EJB 3.0 Compatibility and Migration

By Ken Saks

The Enterprise JavaBeans (EJB) 3.0 specification introduced a new, vastly simpler, API for implementing and accessing session beans. Many developers have questions about how applications written to this new API can interact with legacy EJB applications, or how legacy applications can interact with the new API.

It would be impractical to require developers to entirely rewrite all existing EJB applications in order to take advantage of any of the new capabilities. In some cases, developers plan to upgrade their applications, but would prefer to do it using a phased approach. In other cases they prefer to write new EJB 3.0 applications, but would still like to take advantage of their existing application's services. The EJB 3.0 specification makes both of these strategies possible. This tip explains how.

A sample application package accompanies the tip. The code examples in the tip are taken from the source code of the sample (which is included in the package). The sample uses the Java EE 5 SDK. You can download the Java EE 5 SDK from the Java EE Downloads page

EJB 3.0-to-EJB 2.x Compatibility

Let's first look at an example of an application written to the simplified EJB 3.0 API calling a legacy EJB application. In the source code for the sample that accompanies this tip you'll find an EJB 3.0 stateless session bean named MigrationBean. The bean invokes a remote EJB 2.x stateless session bean named EJB2xBean. MigrationBean could either be an entirely new bean or an existing bean that was recoded to use the EJB 3.0 API. For simplicity both beans in this example are packaged in the same archive, but that is not required. Here are the EJB 2.x home and remote interfaces for EJB2xBean:


   public interface EJB2xHome extends EJBHome {

       public EJB2xRemote create()
           throws CreateException, RemoteException;
   }

   public interface EJB2xRemote extends EJBObject {

       public void foo() throws RemoteException;

   }
   
Here is the first part of the MigrationBean class:

   @Stateless
   public class MigrationBean implements MigrationRemote {

       // Inject a reference to the Home interface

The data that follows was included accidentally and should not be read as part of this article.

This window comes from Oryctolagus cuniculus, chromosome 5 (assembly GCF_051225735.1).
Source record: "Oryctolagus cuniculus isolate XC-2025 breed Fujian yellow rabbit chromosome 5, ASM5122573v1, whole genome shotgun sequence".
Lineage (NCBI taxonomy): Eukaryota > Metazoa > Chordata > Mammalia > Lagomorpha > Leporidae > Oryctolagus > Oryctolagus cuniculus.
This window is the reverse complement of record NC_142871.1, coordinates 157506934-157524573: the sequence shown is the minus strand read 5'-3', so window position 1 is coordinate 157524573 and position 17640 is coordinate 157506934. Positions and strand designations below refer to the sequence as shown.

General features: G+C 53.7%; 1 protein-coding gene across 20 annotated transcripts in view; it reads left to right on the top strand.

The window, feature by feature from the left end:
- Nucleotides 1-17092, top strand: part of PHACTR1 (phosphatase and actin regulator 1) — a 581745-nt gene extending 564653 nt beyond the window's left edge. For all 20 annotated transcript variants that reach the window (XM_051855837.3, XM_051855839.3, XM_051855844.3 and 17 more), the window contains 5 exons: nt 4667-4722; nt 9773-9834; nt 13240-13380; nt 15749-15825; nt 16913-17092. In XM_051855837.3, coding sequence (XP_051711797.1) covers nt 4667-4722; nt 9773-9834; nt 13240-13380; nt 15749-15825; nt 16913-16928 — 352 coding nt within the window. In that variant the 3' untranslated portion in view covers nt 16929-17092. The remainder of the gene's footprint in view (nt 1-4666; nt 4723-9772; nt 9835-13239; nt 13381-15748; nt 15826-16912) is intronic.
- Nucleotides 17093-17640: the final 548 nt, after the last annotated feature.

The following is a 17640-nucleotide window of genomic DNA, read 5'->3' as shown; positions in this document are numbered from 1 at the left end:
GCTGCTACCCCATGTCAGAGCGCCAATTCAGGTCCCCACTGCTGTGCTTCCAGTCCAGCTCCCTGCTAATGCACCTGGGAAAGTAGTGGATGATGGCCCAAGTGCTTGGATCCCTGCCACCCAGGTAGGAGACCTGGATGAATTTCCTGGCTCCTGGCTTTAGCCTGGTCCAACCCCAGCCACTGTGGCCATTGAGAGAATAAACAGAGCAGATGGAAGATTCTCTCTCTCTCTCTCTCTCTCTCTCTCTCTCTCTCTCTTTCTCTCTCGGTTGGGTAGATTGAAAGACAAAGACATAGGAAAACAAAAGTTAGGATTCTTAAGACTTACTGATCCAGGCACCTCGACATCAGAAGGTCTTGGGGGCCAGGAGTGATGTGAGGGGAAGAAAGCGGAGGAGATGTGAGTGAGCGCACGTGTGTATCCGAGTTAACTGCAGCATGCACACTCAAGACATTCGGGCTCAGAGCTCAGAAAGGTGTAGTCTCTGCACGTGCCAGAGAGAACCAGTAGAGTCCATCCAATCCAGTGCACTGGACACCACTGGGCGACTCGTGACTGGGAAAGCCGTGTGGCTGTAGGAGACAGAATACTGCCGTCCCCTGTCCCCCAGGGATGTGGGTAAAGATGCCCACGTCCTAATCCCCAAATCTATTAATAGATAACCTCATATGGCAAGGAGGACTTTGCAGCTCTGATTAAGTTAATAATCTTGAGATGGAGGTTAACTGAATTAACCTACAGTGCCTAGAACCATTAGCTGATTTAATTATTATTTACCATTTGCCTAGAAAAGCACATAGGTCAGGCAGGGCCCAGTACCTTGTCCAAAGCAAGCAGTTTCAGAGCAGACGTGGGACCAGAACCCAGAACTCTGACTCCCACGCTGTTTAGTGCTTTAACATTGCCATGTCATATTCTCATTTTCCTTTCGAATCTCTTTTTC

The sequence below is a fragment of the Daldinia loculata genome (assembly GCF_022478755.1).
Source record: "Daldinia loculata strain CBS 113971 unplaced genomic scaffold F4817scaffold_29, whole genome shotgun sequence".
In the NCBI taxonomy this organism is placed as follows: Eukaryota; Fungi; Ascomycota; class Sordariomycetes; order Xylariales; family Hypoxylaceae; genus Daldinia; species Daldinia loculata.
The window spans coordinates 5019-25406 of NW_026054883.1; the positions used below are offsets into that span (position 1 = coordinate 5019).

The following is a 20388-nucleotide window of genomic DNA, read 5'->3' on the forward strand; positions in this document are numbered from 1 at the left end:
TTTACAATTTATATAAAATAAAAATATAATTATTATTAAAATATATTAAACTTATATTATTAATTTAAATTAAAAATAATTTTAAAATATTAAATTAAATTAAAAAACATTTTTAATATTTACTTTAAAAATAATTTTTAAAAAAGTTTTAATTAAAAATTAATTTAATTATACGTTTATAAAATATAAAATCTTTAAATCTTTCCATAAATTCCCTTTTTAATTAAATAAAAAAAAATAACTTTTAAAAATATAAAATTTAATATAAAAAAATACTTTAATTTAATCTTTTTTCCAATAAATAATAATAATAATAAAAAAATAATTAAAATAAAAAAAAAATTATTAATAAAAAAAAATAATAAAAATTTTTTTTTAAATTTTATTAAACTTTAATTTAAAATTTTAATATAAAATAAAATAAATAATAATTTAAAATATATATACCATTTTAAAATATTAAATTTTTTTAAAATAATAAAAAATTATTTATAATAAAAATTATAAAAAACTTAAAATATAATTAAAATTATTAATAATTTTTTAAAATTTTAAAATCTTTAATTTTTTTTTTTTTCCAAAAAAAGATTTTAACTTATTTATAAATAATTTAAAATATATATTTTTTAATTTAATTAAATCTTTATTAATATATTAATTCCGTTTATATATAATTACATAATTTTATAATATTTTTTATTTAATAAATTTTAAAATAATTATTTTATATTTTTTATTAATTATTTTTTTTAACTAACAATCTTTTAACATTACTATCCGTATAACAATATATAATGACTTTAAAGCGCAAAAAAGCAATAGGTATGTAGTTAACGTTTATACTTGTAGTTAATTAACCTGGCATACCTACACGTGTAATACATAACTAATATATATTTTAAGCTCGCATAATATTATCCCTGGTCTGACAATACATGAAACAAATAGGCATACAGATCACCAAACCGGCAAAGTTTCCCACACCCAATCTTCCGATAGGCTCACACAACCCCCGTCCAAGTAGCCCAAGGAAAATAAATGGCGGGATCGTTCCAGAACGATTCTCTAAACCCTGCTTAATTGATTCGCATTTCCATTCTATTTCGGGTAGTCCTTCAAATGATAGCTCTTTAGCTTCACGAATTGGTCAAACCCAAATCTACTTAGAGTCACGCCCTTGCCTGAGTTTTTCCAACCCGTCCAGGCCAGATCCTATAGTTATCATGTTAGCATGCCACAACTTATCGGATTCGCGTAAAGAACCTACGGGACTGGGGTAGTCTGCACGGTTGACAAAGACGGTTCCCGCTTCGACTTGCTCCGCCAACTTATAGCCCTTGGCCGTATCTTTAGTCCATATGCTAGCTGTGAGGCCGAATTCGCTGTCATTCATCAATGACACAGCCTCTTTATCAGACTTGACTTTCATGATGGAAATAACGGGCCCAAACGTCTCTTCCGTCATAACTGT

// of the EJB 2.x bean.
       @EJB private EJB2xHome ejb2xHome;

       private EJB2xRemote ejb2x;   

MigrationBean uses the @EJB annotation to inject a reference to EJB2xHome. The @EJB annotation was introduced as part of the EJB 3.0 specification. However, it was designed to be used with the older-style EJB 2.x home view in addition to the EJB 3.0 business interface view. Whenever the EJB container instantiates MigrationBean, it injects a reference to EJB2xHome in the ejb2xHome data member.

An important benefit of using the @EJB annotation with a 2.x home interface is that it frees you from having to use PortableRemoteObject.narrow(). The PortableRemoteObject.narrow() method is used to cast to the correct type the Object returned when you lookup the home interface. In EJB 3.0 the injected home reference can be used without any special casting.

The MigrationBean class defines a @PostConstruct method that uses the home reference to create an EJB2xRemote reference. The class then stores the result in another data member.

    @PostConstruct
    private void initialization() {
        try {
            ejb2x = ejb2xHome.create();
        } catch(Exception e) {
            throw new EJBException(e);
        }
    }
    
In the last part of the class, MigrationBean invokes the EJB2x business method within its own business method.

    public void bar() {

      try {
          // Call operation on legacy EJB.
          ejb2x.foo();
      } catch(Exception e) {
          throw new EJBException(e);

      }
    }    

All standard EJB services such as security and transaction propagation work as expected between the two beans.